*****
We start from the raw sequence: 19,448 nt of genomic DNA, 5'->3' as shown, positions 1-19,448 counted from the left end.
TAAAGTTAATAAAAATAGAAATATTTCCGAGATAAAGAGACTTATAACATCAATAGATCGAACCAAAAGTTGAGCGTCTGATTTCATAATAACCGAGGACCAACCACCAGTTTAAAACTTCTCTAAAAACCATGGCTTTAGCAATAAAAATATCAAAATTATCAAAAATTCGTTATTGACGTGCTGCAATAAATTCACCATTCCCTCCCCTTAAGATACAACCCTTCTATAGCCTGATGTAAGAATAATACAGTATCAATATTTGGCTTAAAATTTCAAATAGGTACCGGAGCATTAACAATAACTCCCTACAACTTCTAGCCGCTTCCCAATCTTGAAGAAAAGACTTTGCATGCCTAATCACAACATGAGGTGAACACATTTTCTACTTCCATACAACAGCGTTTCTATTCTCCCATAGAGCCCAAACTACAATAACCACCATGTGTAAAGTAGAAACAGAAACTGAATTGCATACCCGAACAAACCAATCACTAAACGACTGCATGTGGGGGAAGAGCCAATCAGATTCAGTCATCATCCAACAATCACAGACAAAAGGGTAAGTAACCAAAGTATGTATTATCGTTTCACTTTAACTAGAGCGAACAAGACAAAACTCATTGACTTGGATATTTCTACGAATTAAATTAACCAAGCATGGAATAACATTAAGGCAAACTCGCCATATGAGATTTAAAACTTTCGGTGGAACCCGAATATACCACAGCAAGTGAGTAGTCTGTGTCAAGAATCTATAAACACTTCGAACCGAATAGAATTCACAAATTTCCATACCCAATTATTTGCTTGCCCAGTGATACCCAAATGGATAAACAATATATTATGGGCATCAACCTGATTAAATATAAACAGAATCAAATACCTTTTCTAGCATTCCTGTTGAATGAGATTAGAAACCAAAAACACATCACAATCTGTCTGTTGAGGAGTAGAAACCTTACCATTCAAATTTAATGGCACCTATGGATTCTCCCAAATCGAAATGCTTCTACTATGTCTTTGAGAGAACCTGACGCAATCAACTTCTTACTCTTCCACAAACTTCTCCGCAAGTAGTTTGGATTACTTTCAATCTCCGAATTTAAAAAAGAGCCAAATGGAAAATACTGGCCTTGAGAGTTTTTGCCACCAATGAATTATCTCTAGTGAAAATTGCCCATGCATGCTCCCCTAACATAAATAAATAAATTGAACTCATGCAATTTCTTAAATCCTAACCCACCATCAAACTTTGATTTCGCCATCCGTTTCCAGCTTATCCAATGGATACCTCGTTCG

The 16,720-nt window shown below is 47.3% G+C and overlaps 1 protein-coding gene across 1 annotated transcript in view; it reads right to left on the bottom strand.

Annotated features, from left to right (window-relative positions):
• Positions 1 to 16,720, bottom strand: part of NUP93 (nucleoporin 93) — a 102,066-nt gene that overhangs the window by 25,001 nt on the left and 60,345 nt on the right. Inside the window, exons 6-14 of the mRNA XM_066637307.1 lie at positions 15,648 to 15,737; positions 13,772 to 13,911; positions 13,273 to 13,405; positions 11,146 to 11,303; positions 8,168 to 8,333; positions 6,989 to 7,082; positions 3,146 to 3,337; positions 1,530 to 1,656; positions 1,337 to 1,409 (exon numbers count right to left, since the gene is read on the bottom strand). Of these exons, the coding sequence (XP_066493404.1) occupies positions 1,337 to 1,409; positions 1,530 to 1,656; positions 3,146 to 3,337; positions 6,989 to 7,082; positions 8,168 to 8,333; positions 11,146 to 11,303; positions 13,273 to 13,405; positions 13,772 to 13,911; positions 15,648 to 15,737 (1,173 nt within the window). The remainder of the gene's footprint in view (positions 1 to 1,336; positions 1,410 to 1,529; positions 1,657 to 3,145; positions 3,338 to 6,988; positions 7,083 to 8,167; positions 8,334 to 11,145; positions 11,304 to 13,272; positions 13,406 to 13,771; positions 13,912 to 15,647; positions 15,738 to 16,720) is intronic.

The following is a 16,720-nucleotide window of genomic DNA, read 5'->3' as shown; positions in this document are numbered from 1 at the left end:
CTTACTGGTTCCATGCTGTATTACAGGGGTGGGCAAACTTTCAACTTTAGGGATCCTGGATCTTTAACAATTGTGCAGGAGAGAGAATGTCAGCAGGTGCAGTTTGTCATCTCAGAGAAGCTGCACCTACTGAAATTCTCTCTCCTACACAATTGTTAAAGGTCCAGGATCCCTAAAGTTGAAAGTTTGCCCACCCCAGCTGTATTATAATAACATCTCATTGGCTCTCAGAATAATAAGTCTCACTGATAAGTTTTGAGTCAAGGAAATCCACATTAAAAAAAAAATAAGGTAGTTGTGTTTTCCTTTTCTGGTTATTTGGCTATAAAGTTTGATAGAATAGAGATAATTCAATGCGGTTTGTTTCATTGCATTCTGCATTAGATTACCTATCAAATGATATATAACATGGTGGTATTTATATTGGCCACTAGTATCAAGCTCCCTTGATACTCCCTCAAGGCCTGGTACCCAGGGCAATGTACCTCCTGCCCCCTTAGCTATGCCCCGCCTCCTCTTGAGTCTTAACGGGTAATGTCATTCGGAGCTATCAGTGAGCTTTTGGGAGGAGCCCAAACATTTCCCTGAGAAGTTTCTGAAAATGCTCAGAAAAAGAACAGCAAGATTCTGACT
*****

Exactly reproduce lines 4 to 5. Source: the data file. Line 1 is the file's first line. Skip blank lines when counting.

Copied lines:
Annotated features, from left to right (window-relative positions):
• Positions 1 to 16,720, bottom strand: part of NUP93 (nucleoporin 93) — a 102,066-nt gene that overhangs the window by 25,001 nt on the left and 60,345 nt on the right. Inside the window, exons 6-14 of the mRNA XM_066637307.1 lie at positions 15,648 to 15,737; positions 13,772 to 13,911; positions 13,273 to 13,405; positions 11,146 to 11,303; positions 8,168 to 8,333; positions 6,989 to 7,082; positions 3,146 to 3,337; positions 1,530 to 1,656; positions 1,337 to 1,409 (exon numbers count right to left, since the gene is read on the bottom strand). Of these exons, the coding sequence (XP_066493404.1) occupies positions 1,337 to 1,409; positions 1,530 to 1,656; positions 3,146 to 3,337; positions 6,989 to 7,082; positions 8,168 to 8,333; positions 11,146 to 11,303; positions 13,273 to 13,405; positions 13,772 to 13,911; positions 15,648 to 15,737 (1,173 nt within the window). The remainder of the gene's footprint in view (positions 1 to 1,336; positions 1,410 to 1,529; positions 1,657 to 3,145; positions 3,338 to 6,988; positions 7,083 to 8,167; positions 8,334 to 11,145; positions 11,304 to 13,272; positions 13,406 to 13,771; positions 13,912 to 15,647; positions 15,738 to 16,720) is intronic.